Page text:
A Nun's Haven for the Disabled
Sister Rosemary Connelly never forgot how her mentally handicapped nephew Brian was placed in a facility far from home because no services existed nearby. So when the Chicago Archdiocese asked her to run a home for developmentally disabled children in 1969, the first thing she resolved to do: stop shipping kids off to state institutions after age 6. "I decided," she said, "we'd keep them."
From that day on Sister Rosemary, the daughter of an Irish pub owner, transformed Misericordia Heart of Mercy (misericordia.com), lobbying the Archdiocese and politicians to fund her vision. Today Misericordia offers a lifetime home to 550 residents, offering art, computer and music classes, and jobs in a restaurant and bakery. David Axelrod, a senior White House adviser, whose daughter Lauren, 28, suffered brain damage from childhood epilepsy and lives there, says, "Her life is very full—every day is a good day."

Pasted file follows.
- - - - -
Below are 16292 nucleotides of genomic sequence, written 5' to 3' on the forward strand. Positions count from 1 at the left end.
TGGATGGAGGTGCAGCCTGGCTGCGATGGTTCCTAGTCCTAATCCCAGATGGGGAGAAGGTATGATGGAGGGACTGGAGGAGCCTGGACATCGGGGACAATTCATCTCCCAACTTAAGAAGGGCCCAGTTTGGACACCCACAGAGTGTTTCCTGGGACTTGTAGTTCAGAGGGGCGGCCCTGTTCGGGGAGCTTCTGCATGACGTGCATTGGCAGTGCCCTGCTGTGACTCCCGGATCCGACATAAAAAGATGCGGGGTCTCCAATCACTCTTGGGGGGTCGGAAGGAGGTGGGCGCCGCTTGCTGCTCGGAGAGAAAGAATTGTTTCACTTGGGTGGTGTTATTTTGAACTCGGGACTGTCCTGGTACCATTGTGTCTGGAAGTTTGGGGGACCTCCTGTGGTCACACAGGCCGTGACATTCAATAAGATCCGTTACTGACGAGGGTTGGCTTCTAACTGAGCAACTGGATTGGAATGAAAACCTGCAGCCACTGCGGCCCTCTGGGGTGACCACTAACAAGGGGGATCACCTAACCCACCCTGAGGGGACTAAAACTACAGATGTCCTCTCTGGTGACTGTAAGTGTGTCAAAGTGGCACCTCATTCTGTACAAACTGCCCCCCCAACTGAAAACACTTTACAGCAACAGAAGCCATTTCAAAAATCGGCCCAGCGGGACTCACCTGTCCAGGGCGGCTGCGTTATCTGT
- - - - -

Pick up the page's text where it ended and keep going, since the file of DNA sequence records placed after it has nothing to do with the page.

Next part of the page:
No one's more grateful than Terry Morrissey, 45, born with a genetic disorder and a Misericordia resident from infancy. "I have my mom and dad," he says, "but this place is family. Sister Rosemary is wonderful."
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